The buzz around Robopocalypse by Daniel H. Wilson started over a year ago with the announcement that a movie would possibly be made about his not-yet-finished novel about a robot uprising. Since then, early reviews and speculation have kept interest and hopes high as the release date neared. I got my hands on my pre-ordered copy yesterday and I’m happy to be able to report that I enjoyed the tale. (I’m also very tired as I stayed up into the wee hours of the night to finish reading this 350 page story.)
First, you need to be aware that the book is not your typical sci-fi story told from the point of view of one person — but the book does introduce you to a major character who is involved in collecting stories from the New War, stories obtained from an unusual source. Similar to the format of World War Z (about the zombie apocalypse), the story unfolds via interviews, transcripts, videos, and first-person recollections from a variety of locales and survivors.
The overall story is no big secret: an AI gains sentience and manages to lead our technology — cars, phones, computers, and more — to revolt. Non-techie readers will be happy to know that the book is not heavy on techno-babble. You won’t find discussions on machine language, programming and hacking techniques, and all the various protocols that would be required to play well together to allow this to happen. Instead, you’ve just got to suspend disbelief and allow for the possibility that a few years from today all technological devices will have the ability to communicate with one another. (This isn’t as far off a possibility as I might hope — Apple’s WWDC conference this week shows us how hard a company will work to make their operating system and devices synchronize and share… and how a good percentage of consumers welcome it with open arms.)
The story doesn’t dwell long on the reasons behind the revolt — Chapter 1 jumps right in there and provides a chilling conversation between AI and creator. What’s worse is that many of the AI’s arguments for the impending war between humans and machines are so logical. As they should be. The AI wastes no time in laying out its plan and then putting them into play.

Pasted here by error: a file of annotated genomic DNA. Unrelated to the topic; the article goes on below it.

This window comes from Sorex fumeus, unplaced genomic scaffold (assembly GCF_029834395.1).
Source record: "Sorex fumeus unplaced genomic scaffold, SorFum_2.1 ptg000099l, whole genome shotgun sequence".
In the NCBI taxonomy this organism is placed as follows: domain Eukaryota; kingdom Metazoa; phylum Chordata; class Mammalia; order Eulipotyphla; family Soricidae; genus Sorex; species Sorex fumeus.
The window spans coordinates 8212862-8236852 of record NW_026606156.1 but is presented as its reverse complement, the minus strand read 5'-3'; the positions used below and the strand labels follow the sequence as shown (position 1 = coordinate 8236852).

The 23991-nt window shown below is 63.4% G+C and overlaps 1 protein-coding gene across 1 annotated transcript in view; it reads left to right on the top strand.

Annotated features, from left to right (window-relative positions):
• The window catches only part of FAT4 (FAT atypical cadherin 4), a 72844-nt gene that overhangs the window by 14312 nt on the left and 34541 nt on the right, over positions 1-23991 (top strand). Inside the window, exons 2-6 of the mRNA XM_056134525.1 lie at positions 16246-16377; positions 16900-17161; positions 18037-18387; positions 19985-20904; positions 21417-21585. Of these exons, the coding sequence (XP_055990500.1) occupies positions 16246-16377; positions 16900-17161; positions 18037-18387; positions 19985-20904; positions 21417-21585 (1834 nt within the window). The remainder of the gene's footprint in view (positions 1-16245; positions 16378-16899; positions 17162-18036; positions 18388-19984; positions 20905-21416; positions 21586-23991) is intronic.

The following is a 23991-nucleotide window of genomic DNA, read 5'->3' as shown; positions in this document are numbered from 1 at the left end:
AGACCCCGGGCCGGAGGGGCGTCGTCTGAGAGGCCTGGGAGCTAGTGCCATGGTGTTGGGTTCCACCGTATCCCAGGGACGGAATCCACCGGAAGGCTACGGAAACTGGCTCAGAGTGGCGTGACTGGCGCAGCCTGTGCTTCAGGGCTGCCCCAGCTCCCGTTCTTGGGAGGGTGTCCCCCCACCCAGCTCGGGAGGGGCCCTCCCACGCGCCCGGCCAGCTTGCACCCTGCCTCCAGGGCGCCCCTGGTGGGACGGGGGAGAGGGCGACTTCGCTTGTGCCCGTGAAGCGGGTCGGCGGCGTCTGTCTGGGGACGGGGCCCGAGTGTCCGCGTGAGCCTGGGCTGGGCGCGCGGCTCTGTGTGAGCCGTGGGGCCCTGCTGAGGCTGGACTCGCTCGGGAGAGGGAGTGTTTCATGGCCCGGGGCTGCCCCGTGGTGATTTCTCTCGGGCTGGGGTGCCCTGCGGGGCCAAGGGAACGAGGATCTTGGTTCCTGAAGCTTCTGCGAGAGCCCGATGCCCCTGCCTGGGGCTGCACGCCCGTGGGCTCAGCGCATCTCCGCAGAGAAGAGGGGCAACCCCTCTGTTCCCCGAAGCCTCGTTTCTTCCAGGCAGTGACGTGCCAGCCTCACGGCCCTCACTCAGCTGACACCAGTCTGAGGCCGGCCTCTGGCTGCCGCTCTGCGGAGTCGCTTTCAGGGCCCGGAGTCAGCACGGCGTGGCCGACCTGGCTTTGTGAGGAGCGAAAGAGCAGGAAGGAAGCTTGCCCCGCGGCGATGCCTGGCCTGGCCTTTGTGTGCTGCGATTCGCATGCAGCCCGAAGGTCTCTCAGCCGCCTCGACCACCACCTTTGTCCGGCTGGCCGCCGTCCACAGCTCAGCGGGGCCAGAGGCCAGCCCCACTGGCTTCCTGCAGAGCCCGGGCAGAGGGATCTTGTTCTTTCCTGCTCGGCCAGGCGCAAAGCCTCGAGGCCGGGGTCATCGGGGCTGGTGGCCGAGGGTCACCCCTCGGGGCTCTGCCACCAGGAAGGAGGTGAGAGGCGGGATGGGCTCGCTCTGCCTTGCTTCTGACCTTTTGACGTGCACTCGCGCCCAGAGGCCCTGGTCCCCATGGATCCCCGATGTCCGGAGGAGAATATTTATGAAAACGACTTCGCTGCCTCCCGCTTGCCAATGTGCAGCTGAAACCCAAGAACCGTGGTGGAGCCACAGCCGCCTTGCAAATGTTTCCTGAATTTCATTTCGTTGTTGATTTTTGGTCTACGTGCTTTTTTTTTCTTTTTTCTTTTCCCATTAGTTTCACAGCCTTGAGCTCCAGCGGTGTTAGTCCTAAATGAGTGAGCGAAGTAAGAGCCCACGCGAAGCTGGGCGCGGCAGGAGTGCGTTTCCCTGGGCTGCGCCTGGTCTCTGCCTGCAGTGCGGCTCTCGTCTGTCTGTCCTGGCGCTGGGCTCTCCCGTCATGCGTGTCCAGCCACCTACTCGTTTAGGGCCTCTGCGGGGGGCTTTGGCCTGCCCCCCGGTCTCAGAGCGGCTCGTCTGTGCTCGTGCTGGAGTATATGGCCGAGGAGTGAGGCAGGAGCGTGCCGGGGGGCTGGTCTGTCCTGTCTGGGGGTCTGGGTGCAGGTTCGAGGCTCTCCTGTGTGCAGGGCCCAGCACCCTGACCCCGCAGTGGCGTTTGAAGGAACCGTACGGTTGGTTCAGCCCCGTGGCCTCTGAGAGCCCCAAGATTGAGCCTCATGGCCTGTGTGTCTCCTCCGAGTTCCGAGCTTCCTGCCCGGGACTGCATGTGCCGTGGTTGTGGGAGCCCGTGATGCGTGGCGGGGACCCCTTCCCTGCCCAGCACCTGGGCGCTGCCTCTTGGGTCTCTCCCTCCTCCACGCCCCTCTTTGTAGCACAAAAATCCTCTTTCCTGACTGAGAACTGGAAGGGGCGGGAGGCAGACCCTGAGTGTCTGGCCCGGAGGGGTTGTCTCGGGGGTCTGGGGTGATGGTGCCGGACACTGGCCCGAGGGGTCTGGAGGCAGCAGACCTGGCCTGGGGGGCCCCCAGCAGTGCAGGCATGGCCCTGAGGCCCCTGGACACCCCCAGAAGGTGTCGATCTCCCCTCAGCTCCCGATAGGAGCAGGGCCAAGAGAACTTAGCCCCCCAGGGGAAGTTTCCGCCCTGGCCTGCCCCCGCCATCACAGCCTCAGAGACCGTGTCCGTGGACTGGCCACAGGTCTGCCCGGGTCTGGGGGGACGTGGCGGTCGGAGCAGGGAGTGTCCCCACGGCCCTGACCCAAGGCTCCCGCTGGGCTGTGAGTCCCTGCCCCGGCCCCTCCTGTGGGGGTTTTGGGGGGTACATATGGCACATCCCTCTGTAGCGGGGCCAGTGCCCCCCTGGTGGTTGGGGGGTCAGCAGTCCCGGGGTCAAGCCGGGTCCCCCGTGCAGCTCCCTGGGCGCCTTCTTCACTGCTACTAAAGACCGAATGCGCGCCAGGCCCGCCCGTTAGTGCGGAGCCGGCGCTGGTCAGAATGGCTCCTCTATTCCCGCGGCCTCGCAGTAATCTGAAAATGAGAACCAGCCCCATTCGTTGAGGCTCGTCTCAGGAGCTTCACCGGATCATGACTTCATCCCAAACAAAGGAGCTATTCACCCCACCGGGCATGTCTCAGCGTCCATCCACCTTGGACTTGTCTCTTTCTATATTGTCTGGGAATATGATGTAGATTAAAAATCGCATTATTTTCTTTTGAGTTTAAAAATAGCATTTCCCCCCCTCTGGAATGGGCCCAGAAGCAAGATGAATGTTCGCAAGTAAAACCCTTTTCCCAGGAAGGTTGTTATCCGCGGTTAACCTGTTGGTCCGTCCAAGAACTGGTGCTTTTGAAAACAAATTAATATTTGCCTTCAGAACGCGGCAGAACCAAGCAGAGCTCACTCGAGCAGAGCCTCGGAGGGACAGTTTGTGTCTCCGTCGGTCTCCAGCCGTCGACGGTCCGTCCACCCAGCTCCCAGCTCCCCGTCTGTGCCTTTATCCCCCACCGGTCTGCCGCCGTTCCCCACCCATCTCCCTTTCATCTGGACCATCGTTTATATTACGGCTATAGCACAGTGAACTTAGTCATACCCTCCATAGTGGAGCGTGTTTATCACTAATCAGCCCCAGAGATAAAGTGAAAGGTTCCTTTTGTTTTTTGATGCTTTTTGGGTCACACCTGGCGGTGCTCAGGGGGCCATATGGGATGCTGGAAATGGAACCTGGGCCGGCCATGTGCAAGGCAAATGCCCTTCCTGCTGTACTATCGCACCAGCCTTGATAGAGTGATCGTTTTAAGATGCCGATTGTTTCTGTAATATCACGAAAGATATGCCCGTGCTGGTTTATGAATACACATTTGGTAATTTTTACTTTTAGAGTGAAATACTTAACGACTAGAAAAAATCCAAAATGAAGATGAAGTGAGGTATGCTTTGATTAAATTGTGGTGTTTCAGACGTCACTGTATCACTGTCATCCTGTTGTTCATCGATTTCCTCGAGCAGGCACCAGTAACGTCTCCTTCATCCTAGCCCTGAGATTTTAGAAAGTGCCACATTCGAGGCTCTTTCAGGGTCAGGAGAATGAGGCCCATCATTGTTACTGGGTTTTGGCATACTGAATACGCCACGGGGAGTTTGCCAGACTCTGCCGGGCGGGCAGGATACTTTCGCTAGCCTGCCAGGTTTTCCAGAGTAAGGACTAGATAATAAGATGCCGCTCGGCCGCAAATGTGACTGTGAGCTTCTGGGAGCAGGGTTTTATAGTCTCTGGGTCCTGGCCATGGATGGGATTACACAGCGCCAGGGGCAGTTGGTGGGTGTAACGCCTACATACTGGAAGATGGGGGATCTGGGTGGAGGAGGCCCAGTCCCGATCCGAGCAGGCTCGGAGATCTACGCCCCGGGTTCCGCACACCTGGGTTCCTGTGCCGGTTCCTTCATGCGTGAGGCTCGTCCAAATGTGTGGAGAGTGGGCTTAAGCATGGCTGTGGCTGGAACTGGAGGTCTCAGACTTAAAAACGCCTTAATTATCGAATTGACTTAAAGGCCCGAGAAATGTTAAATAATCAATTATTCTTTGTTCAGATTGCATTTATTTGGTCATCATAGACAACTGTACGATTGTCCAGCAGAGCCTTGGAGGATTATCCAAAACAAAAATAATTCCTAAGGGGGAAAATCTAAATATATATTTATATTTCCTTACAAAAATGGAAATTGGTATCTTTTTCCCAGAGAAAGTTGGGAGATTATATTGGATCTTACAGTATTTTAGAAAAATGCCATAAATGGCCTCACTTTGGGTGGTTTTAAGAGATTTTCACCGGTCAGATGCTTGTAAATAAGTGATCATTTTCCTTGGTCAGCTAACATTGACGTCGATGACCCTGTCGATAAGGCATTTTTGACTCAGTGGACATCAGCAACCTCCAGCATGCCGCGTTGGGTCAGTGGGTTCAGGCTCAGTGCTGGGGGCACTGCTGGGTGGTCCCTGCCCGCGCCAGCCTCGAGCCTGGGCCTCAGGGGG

From there, the story progresses as you might imagine. There’s violence… and plenty of it. Add some adult language to the mix and you’ve got a book that is definitely rated MA for Mature Audience. (Having worked for many years with kids and Lego robotics, I can tell you that this book could very well give nightmares to some young children who can’t imagine robots being anything but cute and cuddly.) Without giving away any major details, just imagine how difficult you might find surviving when cars, elevators, airplanes, and even your cell phones can’t be trusted.
And there’s the real terror of the book — the growing awareness of just how dependent we are on our technology. Our mobile phones are giving away our locations every second as we walk down the street and the built-in GPS/triangulation feature performs its calculations. I saw my first self-parking Mercedes a few weeks back do a perfect parallel parking job in downtown Atlanta. I purchased groceries yesterday at Costco and took for granted that my debit card would work in the self-checkout lane and allow me to get food for my family. I drive through computer-controlled traffic lights, secure my home at night with a computer-monitored home security system, fly on airplanes that are frequently on auto-pilot, and ride a computer-controlled elevator to the 21st floor to pick up my wife for lunch. I’m surrounded by devices and machines that all have operating systems and all have some sort of effect or control on my life. Yes, Robopocalypse had me thinking about these things at 2:30am, especially when the 3:00am antivirus scan began on my laptop sitting next to me, startling me when the dark screen lit up bright in the dark room. (I’m keeping my eye on you, Vista.)